You can perform an unclaimed property search on the California State Controller’s website.
I searched on Wednesday, and was surprised to find a result. I have an accounts receivable credit of $7.99 reported by Microsoft Corporation.
I decided not to claim it; I’ll save it right there for the next recession.
There was a second result pertaining not to me, but to my dad. He died with Farmers Insurance owing him $0.61 from a court deposit.
It’s always nice to receive unexpected money.
Just ask John Helinski. This is from a 2015 article:
For three years, John Helinski’s home was a cardboard box at a Tampa Bay bus stop.
The 62-year-old had all of his personal identification stolen – so struggled to apply for a place at a homeless shelter.
But when a police officer and his case manger looked into his past, they found a forgotten bank account with money and enough social security benefits to buy his own house.
I mention all this because we’re going to highlight untapped spiritual resources in today’s Bible study.
We’re told in the New Testament that God has “blessed us with all spiritual blessings in the heavenly places in Christ” (Ephesians 1:3); and that God’s “divine power has granted to us all things that pertain to life and godliness” (Second Peter 1:3). It prompted one commentator to say, “If you find one single blessing with which God might bless us today, with which He has not already blessed us, then what He told Paul was not true, because he said, ‘All.’ ”
If that’s true – and it is – why do we who are in Christ often do life in our own strength, as if we don’t know spiritual resources are available?
The return of the exiles to Jerusalem can help us answer that question. The first thing they did upon their was build an altar to the Lord.
It will suggest to us that we have an altar from which all of our promised spiritual resources are guaranteed.
I’ll organize my comments around two questions: #1 Do You Know That You Have An Altar?, and #2 Do You Show That You Have An Altar?
#1 – Do You Know That You Have An Altar? (v1-7)
Whether you prefer Les Stroud, a.k.a., Survivorman, or Bear Grylls – survival skills shows are popular.
42,360 returning exiles found themselves in a survival situation:
Jerusalem was in ruins.
The returnees had an abundance of livestock, and lots and lots of money.
There was no army, and there were no walls or gates to protect the city from the hostiles around it.
Les Stroud… Bear Grylls – What is the first order of business? I think they would say “build the walls for protection.” Sounds smart.
The Jews “built the altar” (v2). Sounds dumb; but it was spiritually brilliant. If this endeavor was going to succeed, it would be by depending upon God. Building the altar first was a bold declaration that they intended to put God first.
With God on their side there was no need for physical walls. He would be their shield.
Let’s say your family was going through a rough patch. Do you think it would be smart to continue to be involved with the church, or to put that on hold while you spend more time together in recreation? Put God first.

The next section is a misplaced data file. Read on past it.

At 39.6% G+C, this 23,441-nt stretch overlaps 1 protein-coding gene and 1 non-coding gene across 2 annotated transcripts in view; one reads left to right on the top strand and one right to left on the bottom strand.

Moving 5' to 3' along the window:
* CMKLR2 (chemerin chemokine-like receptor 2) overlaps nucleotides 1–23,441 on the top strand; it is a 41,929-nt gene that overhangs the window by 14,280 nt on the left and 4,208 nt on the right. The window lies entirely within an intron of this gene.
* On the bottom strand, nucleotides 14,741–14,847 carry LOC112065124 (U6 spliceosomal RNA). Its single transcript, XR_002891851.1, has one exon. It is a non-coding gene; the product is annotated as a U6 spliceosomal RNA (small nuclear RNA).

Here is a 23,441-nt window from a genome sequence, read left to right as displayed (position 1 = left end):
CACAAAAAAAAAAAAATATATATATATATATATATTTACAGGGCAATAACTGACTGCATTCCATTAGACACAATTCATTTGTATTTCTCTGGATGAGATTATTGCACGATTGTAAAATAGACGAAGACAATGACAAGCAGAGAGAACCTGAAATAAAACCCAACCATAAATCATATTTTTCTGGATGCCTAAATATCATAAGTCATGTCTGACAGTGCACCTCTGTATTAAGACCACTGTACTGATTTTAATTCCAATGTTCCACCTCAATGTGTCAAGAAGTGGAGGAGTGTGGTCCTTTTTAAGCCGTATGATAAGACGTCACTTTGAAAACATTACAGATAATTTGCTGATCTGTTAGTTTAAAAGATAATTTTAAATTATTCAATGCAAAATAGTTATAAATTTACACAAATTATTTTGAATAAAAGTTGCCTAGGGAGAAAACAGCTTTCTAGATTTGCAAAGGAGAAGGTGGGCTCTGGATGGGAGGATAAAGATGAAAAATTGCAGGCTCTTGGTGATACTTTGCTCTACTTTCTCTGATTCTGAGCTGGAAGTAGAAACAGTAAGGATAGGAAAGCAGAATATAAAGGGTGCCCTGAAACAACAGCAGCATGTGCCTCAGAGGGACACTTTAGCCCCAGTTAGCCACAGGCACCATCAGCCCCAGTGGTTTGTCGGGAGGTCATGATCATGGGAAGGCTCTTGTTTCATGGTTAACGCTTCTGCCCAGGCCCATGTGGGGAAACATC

Ezra 3:1 And when the seventh month had come, and the children of Israel were in the cities, the people gathered together as one man to Jerusalem.
The seventh month, Tishri, began with the blowing of trumpets on the first day of the month. The Day of Atonement followed on the tenth day; and the Feast of Tabernacles on the fifteenth through the twenty-first. It was a good season to begin their rebuilding in earnest.
“They gathered as one man” is a great compliment. Unity is something we have already, by virtue of being in Christ. We maintain it by yielding to God’s authority, to His earthly authority over us, and to one another, in love.
Ezra 3:2 Then Jeshua the son of Jozadak and his brethren the priests, and Zerubbabel the son of Shealtiel and his brethren, arose and built the altar of the God of Israel, to offer burnt offerings on it, as it is written in the Law of Moses the man of God.
To start with the altar, when so much else could have logically been put ahead of it, is an incredible show of faith. They were, in a sense, putting God to the test. They’d put Him first, trusting He would come through for them.
Before we move on, notice they referred to Moses as “the man of God.” There were a lot of titles they could have given him – Prophet, Law-Giver, Deliverer. They chose the simplest, and it is the most profound because it emphasizes his dependence upon God.
Ezra 3:3 Though fear had come upon them because of the people of those countries, they set the altar on its bases; and they offered burnt offerings on it to the LORD, both the morning and evening burnt offerings.
You might think that your fear indicates a lack of faith. Not always. What indicates a lack of faith is disobedience and surrendering to your fear.
God didn’t take away their fear. Instead they struggled against it, growing in faith as they did.
Ezra 3:4 They also kept the Feast of Tabernacles, as it is written, and offered the daily burnt offerings in the number required by ordinance for each day.
Ezra 3:5 Afterwards they offered the regular burnt offering, and those for New Moons and for all the appointed feasts of the LORD that were consecrated, and those of everyone who willingly offered a freewill offering to the LORD.